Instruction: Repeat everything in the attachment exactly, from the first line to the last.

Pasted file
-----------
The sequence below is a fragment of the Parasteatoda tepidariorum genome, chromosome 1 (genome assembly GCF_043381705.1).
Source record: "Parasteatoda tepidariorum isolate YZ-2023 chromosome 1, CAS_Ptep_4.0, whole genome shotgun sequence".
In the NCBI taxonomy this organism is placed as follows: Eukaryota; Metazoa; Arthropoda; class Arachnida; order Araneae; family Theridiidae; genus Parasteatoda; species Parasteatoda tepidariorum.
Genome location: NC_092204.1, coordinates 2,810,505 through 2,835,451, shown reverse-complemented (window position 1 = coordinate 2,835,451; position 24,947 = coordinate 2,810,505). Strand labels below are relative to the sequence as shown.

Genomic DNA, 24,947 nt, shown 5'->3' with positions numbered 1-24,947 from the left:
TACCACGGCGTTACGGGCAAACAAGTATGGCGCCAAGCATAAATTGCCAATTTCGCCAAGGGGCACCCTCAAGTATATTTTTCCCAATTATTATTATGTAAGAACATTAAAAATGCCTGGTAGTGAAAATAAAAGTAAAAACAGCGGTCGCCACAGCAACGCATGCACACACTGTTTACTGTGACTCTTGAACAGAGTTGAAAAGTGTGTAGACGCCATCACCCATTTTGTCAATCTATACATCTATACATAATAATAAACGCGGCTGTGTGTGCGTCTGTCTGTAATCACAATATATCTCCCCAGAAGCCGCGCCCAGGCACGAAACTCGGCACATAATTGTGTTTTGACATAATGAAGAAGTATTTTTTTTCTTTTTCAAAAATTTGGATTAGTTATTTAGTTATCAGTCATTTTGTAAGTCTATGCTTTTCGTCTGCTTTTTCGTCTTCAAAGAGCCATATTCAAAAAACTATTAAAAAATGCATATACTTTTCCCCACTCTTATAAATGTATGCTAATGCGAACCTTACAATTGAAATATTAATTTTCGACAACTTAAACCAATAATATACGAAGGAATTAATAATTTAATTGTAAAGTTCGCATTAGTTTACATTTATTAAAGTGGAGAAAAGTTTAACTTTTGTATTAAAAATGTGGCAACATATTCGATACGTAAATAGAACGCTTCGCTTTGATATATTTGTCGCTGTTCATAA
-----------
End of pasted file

The sequence below is a fragment of the Parasteatoda tepidariorum genome, chromosome 1 (genome assembly GCF_043381705.1).
Source record: "Parasteatoda tepidariorum isolate YZ-2023 chromosome 1, CAS_Ptep_4.0, whole genome shotgun sequence".
In the NCBI taxonomy this organism is placed as follows: Eukaryota; Metazoa; Arthropoda; class Arachnida; order Araneae; family Theridiidae; genus Parasteatoda; species Parasteatoda tepidariorum.
Genome location: NC_092204.1, coordinates 2,810,505 through 2,835,451, shown reverse-complemented (window position 1 = coordinate 2,835,451; position 24,947 = coordinate 2,810,505). Strand labels below are relative to the sequence as shown.

Genomic DNA, 24,947 nt, shown 5'->3' with positions numbered 1-24,947 from the left:
TACCACGGCGTTACGGGCAAACAAGTATGGCGCCAAGCATAAATTGCCAATTTCGCCAAGGGGCACCCTCAAGTATATTTTTCCCAATTATTATTATGTAAGAACATTAAAAATGCCTGGTAGTGAAAATAAAAGTAAAAACAGCGGTCGCCACAGCAACGCATGCACACACTGTTTACTGTGACTCTTGAACAGAGTTGAAAAGTGTGTAGACGCCATCACCCATTTTGTCAATCTATACATCTATACATAATAATAAACGCGGCTGTGTGTGCGTCTGTCTGTAATCACAATATATCTCCCCAGAAGCCGCGCCCAGGCACGAAACTCGGCACATAATTGTGTTTTGACATAATGAAGAAGTATTTTTTTTCTTTTTCAAAAATTTGGATTAGTTATTTAGTTATCAGTCATTTTGTAAGTCTATGCTTTTCGTCTGCTTTTTCGTCTTCAAAGAGCCATATTCAAAAAACTATTAAAAAATGCATATACTTTTCCCCACTCTTATAAATGTATGCTAATGCGAACCTTACAATTGAAATATTAATTTTCGACAACTTAAACCAATAATATACGAAGGAATTAATAATTTAATTGTAAAGTTCGCATTAGTTTACATTTATTAAAGTGGAGAAAAGTTTAACTTTTGTATTAAAAATGTGGCAACATATTCGATACGTAAATAGAACGCTTCGCTTTGATATATTTGTCGCTGTTCATAA